8 things I’ve learned in 1 year as a full-time affiliate marketer
Today is exactly one year that I’ve been a full-time affiliate marketer.
Before, I was just trying out the affiliate marketing business, doing some of it here and there, but I finally made my decision to go full throttle near the end of last year.
I saved some money from my other businesses and told myself, “NOW is the time to make it WORK.”
I basically stopped doing everything else and gave affiliate marketing 100% of my FOCUS.
Along the way I learned a lot of useful things and skills.
I should mention that I’m not into teaching someone about something unless I’ve walked the path of that something myself.
That is mostly the reason why I haven’t posted much on my blog — I’m working hard on my campaigns every single day.
Now as I have gained some experience, I would like to share 8 tips with you that I’ve learned and I believe could add value to your daily business as an affiliate marketer.
1. Launch. Test. Repeat.
Throughout the year I’ve launched 368 campaigns and split-tested 589 landing pages.
I know these numbers because I just did and export from my tracker to do the math. (And I was curious myself too.)
Most of those campaigns eventually FAILED.
However, I knew it would be like that. But of course, I did them not to fail, but to find those WINNERS.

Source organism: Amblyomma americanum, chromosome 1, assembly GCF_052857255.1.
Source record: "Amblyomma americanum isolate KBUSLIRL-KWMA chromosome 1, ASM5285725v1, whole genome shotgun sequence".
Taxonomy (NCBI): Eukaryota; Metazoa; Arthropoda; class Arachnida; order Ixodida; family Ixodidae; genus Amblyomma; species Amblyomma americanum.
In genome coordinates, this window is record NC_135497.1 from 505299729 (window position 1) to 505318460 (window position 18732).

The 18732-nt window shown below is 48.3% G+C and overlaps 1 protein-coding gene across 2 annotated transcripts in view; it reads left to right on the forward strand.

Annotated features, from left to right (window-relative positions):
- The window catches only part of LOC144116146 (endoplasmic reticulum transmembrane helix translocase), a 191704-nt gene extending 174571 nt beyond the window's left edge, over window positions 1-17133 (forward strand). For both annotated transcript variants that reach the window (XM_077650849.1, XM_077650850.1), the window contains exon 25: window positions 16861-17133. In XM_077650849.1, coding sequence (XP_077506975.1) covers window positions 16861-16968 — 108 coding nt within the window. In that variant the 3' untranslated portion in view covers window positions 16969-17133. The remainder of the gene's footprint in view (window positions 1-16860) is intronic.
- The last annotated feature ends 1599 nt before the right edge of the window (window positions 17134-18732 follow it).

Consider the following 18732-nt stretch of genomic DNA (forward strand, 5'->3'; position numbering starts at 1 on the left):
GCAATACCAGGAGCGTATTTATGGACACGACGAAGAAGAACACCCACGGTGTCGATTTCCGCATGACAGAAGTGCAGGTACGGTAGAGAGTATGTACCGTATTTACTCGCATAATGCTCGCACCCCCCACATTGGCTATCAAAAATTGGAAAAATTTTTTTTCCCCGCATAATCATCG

It’s like gold panning.
The panned gold will be covered in a lot of mud and worthless small stones, and it’s your job to separate them.
I remember back in May I had a crazy-angle idea during a shower, but I eventually forgot about it.
After 3 months, it somehow came back to mind, and I decided to launch the idea.
You know what happened? It became one of my biggest campaigns this year.
2. Don’t put all your eggs in one basket
This is a pro tip, and most affiliates (including me) easily forget about it.
Once you start running high-volume traffic, SPREAD your risks by
- Running your offer through multiple affiliate networks
- Running more offers from several advertisers
There are a few reasons to do these. Here are some examples:
There could be a problem with the offer tracking links or somewhere deeper in the funnel.
Some advertisers/networks will scrub you harder than others.
Though this is very rare, an advertiser or network could decide not to pay you.
3. Watch your baskets
This tip is technical, but very important nonetheless.
At the start I used to run offers here and there, and I hosted my landing pages here and there.